The Bald and Golden Eagle Protection Act prohibits the take of bald and golden eagles throughout the United States, except where federal regulations allow it through permits. Following the delisting of the bald eagle from the endangered species list in 2007, in 2009, the U.S. Fish and Wildlife Service (USFWS) established two new permit types for the take of eagles and eagle nests:
- One permit authorizes the take of eagle nests
- The other permit authorizes incidental take as part of otherwise lawful activity.
To receive an Eagle Take Permit (ETP), a company must complete an Eagle Conservation Plan (ECP). Eagle Conservation Plans outline what is known about eagle use of the wind facility and the steps the developer plans to take to understand, avoid, minimize, and mitigate eagle impacts (usually collisions) at the facility. The ECP is the document that estimates potential take and helps facilitate receiving an ETP. The ETP protects the developer from prosecution should eagle collisions occur at the wind facility up to the amount of take authorized by the permit.
Eagle Conservation Plan Project Summary
Due to concerns about bald eagles colliding with wind facilities at an Oklahoma wind facility, my colleagues and I worked with a wind developer to develop an ECP for bald eagles for the facility. Golden eagles were not a concern at this wind facility. Eagle Conservation Plans are typically written in stages, including the following sections:
- Stage 1: project overview, an overview of applicable laws, current distribution, and quantify existing habitat on the site
- Stage 2: methods and results of any site-specific surveys done for eagles at the site
- Stage 3: any models to predict the number of eagle fatalities per year given the pre-construction data
- Stage 4: description of any advanced conservation practices and compensatory mitigation that the wind facility is willing to do if eagles are killed (this is often implemented in stages depending on the amount of mortality)
- Stage 5: Post-construction monitoring plans and reporting schedule
- Adaptive management and public outreach sections are optional but recommended.
For our team to complete this ECP, we held numerous meetings between us, the developers, and the USFWS to agree about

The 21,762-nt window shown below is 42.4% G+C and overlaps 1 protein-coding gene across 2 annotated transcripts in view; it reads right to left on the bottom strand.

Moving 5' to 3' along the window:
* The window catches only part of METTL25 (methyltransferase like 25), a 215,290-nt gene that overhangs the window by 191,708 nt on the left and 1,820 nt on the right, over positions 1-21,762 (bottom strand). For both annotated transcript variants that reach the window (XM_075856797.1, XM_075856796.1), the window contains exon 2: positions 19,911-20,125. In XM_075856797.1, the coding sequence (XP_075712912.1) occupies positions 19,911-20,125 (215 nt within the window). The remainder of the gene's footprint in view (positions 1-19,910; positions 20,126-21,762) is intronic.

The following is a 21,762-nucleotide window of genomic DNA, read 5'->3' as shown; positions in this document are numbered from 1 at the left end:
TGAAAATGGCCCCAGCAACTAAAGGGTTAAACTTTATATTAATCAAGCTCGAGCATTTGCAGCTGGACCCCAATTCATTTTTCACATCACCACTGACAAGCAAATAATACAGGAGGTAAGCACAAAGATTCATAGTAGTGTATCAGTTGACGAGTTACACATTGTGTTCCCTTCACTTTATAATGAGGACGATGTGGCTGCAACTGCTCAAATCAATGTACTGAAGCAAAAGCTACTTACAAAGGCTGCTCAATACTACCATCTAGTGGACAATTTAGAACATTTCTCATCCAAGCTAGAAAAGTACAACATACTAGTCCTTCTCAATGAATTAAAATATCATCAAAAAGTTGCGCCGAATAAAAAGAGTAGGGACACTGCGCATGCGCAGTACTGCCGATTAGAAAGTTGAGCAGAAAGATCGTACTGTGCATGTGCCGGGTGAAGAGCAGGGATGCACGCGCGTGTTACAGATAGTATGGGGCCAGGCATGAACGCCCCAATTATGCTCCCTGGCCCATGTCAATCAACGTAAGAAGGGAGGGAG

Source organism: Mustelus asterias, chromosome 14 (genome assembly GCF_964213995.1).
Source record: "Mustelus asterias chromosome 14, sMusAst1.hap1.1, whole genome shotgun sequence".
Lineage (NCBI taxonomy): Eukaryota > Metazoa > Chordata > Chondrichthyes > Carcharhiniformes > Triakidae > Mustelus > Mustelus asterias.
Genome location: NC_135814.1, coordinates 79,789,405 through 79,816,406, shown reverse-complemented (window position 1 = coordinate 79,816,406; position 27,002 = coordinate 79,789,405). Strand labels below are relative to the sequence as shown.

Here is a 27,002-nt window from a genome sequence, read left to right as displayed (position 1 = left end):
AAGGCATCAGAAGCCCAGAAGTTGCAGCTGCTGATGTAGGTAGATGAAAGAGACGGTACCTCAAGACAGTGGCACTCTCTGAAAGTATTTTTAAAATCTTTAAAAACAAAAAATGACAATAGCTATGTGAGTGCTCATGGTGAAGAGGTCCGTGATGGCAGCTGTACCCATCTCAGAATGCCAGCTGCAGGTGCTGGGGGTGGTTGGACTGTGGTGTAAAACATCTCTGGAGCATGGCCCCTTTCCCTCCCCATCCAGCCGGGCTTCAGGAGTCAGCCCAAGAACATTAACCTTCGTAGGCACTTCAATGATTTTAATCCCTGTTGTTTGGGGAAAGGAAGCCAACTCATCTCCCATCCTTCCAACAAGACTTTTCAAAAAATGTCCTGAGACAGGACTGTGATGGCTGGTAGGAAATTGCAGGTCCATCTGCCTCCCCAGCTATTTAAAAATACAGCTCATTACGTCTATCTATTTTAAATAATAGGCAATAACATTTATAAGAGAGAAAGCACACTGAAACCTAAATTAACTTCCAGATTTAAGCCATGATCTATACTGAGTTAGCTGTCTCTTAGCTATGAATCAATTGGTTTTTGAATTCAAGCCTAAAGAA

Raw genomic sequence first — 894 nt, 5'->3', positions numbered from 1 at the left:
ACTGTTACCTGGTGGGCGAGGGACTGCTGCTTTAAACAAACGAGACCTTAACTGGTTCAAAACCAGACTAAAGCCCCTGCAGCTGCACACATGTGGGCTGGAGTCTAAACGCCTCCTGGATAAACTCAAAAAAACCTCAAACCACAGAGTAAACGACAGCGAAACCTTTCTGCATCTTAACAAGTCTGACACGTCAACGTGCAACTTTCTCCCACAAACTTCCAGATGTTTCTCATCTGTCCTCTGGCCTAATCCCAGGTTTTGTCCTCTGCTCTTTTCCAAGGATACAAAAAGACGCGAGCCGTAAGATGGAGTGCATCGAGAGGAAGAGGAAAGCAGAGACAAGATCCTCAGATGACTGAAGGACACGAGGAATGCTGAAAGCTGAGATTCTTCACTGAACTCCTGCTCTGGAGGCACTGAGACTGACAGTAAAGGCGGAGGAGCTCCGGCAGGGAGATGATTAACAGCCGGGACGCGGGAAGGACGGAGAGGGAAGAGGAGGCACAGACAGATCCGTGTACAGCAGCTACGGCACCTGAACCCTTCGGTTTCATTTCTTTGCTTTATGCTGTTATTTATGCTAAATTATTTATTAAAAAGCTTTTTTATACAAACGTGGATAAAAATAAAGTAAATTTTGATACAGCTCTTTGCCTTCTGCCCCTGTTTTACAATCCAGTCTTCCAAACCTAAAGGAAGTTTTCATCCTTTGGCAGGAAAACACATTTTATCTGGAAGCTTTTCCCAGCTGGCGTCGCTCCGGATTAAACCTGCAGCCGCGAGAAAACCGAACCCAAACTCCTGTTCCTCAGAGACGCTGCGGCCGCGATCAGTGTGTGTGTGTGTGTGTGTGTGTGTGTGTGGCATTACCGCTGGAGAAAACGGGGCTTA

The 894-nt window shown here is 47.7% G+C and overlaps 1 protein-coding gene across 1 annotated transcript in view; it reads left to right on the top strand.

- The field work necessary to determine eagle use of the wind facility
- The minimization and mitigation measures that would be acceptable to both the developer and the USFWS, and
- A take estimate based on the eagle activity at the site and a collision risk model.
The final ECP was submitted to the USFWS in October 2012.
Eagle Take Permitting Updates
Since the completion of this project in 2012, two notable updates have occurred concerning the eagle take permitting process.
The USFWS proposed revisions to the eagle take permitting regulations to further increase the permitting process’s efficiency. The changes include the following:
- A new option for a general take permit for wind energy projects, power lines, and disturbance take for eagles and nests. This would be accomplished by developing a standardized approach to permitting and not requiring detailed site-specific studies and analysis.
- Remove the third-party monitoring requirement from eagle incidental take permits
- Change permit fees and clarify terminology
The USFWS released a programmatic environmental impact statement (PEIS) analyzing the effects of five alternatives for updating eagle management and permit regulations. The aim was to streamline regulatory review and compliance for projects that may incidentally take eagles while still protecting eagles. This was accomplished primarily through the following means:
- Extend the maximum permit timeline from 5 to 30 years
- Update the Eagle Management Unit boundaries to better reflect regional migratory patterns and populations of bald eagles and golden eagles
- Imposed pre-construction monitoring requirements for wind-energy projects
- Require cumulative take analysis from authorized and known-unauthorized take
U. S. Fish and Wildlife Service. 2013. Eagle Conservation Plan Guidance: Module 1 – Land-based Wind Energy. U.S. Fish and Wildlife Service Division of Migratory Bird Management, Washington D.C., USA. <https://www.fws.gov/guidance/sites/guidance/files/documents/eagleconservationplanguidance.pdf>. Accessed 10 Dec 2022.
U. S. Fish and Wildlife Service. 2016. Final Programmatic Environmental Impact Statement for the eagle rule revision. Division of Migratory Bird Management, Washington D.C. <https://www.fws.gov/sites/default/files/documents/programmatic-environmental-impact-statement-permits-to-incidentally-take-eagles.pdf>. Accessed 10 Dec 2022.